Paul Rogers


University president can do job better living on campus

A university president’s job today is a seven-day-a-week one, and no one should take the job without that knowledge. The average tenure of a university president is somewhere between five and seven years, because it is so demanding. The job also requires fundraising, and that is a 365-day commitment.

It’s not a job where you can hide in a home or condominium, away from the campus. Great presidents make their homes available to students, faculty, alumni and other interested parties, greeting all these people. My well-known university has a woman president, and she feels it is extremely important to live in the campus house for these reasons.

Shame on the weak Board of Regents for allowing such a travesty and short-changing the citizens of Hawaii, and especially the students.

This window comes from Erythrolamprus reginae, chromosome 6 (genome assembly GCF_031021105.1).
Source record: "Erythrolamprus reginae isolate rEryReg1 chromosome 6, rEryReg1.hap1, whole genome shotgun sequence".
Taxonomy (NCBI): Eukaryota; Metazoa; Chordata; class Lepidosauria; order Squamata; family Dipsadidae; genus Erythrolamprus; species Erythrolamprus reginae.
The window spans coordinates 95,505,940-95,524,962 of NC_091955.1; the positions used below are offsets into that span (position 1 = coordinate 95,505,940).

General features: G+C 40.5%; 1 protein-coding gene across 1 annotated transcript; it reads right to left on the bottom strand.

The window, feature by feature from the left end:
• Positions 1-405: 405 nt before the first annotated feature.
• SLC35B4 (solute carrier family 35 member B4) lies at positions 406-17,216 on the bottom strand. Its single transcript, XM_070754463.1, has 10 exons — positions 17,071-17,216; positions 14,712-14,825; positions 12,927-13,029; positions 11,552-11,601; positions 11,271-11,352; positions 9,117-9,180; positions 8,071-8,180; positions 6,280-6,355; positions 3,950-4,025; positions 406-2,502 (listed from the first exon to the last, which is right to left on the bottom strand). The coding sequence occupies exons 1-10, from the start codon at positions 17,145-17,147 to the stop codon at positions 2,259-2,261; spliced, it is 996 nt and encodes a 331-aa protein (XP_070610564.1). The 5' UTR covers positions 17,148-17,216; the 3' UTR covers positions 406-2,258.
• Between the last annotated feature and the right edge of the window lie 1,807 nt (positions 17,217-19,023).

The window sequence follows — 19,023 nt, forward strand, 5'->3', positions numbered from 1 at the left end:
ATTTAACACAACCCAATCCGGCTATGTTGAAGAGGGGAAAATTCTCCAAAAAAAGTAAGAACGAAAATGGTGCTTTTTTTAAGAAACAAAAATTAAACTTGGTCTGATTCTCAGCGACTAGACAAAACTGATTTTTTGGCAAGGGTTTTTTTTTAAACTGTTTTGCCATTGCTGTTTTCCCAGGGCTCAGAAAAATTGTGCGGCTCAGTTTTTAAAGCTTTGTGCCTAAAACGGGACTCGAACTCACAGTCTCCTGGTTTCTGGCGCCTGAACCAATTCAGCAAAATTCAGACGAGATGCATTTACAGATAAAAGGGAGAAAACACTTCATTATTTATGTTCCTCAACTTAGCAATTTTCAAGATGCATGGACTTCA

Henry O. Timnick


Article was unfair to Greenwood

The Star-Advertiser gets an A+ for printing the most conspicuously slanted article about University of Hawaii President M.R.C. Greenwood and College Hill ("UH pays president’s rent despite redone mansion," Star-Advertiser, Feb. 16).

When she was hired, it was well known that a member of her family is severely handicapped and that the $440,000 renovation to College Hill foolishly did not include making the house compliant with the Americans with Disabilities Act.

Certainly you don’t expect the handicapped person to sleep in the living room. But your article failed to emphasize this until two small sentences near the end of this inflammatory article.

Instead, you wasted staff time and space on this non-issue when you should be supporting Hawaii’s one major university and its tireless and respected president, whose compensation is a small price to pay for her devotion to the betterment of Hawaii.

Garrett F. Saikley